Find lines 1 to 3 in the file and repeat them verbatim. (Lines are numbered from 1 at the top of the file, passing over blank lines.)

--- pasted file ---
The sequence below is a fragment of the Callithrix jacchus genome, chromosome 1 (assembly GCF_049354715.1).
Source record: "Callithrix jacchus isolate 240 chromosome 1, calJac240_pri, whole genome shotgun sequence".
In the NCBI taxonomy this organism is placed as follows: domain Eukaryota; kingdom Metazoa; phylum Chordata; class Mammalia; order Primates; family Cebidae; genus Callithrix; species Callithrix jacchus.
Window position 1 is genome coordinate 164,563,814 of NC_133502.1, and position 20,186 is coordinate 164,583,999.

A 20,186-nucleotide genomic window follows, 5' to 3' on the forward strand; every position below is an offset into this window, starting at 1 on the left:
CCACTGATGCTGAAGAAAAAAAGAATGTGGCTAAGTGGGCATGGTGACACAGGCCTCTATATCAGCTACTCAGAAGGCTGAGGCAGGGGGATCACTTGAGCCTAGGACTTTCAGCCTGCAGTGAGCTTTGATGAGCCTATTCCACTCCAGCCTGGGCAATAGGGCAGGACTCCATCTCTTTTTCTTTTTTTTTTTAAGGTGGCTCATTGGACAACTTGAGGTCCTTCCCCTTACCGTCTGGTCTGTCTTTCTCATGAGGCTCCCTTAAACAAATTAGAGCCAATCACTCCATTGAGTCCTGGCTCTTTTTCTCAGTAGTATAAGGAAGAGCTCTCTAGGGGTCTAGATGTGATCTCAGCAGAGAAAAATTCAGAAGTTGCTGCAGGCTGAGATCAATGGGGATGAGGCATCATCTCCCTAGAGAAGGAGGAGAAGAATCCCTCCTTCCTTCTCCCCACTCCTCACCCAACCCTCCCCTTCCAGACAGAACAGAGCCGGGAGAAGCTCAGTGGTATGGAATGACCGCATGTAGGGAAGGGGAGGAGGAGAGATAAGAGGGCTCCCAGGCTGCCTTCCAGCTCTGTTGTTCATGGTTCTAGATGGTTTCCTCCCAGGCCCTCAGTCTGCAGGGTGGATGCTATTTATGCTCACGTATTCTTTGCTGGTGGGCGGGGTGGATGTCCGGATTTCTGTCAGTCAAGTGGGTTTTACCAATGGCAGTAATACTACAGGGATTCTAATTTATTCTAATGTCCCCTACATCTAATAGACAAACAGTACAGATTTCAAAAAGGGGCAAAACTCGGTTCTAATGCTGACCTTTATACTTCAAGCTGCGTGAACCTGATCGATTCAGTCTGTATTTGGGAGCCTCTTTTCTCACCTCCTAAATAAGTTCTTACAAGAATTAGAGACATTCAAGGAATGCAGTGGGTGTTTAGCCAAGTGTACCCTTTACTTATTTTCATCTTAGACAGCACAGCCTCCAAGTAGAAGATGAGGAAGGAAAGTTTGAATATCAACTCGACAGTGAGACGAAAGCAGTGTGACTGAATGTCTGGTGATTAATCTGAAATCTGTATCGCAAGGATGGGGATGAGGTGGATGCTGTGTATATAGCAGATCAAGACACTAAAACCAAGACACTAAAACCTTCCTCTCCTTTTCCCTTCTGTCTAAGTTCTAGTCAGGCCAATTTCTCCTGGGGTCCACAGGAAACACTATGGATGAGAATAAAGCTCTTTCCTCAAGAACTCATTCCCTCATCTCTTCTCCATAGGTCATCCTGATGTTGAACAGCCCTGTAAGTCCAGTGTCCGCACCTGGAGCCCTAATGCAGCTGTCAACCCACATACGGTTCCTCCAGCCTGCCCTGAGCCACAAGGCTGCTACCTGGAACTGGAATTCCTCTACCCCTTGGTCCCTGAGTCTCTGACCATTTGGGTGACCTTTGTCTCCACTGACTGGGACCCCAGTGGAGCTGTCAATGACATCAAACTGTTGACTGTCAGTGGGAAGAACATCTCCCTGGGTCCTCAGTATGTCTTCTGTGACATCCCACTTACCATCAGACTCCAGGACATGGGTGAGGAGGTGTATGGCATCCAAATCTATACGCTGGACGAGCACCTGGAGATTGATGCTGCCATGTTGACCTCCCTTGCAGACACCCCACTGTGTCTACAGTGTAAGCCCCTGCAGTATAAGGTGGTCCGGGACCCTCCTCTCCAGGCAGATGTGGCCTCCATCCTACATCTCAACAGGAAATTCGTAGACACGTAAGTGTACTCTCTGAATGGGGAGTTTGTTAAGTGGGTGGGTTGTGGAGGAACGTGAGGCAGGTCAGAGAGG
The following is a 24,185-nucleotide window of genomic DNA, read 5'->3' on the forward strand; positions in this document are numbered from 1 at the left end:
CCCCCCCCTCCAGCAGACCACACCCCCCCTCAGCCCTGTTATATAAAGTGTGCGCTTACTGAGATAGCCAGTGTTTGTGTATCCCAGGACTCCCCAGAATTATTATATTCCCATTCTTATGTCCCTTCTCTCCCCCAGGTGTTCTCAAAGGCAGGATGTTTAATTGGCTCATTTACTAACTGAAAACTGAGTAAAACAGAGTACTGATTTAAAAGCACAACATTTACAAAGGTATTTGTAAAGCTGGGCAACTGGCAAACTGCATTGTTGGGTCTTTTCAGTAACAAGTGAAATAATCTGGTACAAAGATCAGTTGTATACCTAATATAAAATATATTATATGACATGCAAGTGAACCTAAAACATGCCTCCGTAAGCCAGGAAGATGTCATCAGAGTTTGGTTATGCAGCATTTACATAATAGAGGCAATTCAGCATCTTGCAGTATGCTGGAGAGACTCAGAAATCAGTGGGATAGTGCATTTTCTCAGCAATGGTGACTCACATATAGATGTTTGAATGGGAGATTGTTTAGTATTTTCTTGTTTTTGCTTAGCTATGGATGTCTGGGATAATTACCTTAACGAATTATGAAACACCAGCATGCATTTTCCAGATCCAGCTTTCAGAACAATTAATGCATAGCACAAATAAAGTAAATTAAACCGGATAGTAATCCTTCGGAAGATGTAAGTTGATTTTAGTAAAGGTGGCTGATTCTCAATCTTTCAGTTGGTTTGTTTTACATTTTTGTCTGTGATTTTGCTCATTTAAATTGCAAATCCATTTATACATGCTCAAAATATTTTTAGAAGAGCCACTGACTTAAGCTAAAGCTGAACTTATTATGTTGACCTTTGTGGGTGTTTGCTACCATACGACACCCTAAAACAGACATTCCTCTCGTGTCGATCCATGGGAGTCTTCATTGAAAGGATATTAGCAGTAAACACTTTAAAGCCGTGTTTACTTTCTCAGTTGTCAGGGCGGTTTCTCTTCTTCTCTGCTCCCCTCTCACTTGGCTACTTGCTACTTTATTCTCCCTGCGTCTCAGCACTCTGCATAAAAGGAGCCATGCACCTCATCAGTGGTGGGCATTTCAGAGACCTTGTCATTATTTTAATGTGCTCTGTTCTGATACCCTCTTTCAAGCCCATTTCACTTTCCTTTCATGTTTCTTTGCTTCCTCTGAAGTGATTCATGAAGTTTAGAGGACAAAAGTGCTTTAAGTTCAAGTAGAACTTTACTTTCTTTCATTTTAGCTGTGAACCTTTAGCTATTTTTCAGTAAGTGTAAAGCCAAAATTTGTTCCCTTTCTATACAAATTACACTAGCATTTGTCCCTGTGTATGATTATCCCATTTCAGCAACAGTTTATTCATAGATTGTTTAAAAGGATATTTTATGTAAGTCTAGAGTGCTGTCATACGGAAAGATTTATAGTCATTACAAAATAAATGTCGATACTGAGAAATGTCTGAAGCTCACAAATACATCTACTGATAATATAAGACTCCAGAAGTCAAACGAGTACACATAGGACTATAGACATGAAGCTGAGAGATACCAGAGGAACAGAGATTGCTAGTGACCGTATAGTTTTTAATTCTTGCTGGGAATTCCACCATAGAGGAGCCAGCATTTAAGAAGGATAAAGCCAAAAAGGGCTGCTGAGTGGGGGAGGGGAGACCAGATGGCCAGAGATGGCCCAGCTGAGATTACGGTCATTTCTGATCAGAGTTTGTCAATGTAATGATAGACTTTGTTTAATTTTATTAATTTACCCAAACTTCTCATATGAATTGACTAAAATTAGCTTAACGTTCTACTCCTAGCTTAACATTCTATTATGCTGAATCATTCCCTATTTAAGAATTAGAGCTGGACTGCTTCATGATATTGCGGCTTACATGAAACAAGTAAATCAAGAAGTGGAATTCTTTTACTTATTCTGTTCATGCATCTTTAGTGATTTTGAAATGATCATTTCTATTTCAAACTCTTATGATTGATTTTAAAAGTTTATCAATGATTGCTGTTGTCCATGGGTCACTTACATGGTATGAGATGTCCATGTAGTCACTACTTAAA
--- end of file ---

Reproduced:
The sequence below is a fragment of the Callithrix jacchus genome, chromosome 1 (assembly GCF_049354715.1).
Source record: "Callithrix jacchus isolate 240 chromosome 1, calJac240_pri, whole genome shotgun sequence".
In the NCBI taxonomy this organism is placed as follows: domain Eukaryota; kingdom Metazoa; phylum Chordata; class Mammalia; order Primates; family Cebidae; genus Callithrix; species Callithrix jacchus.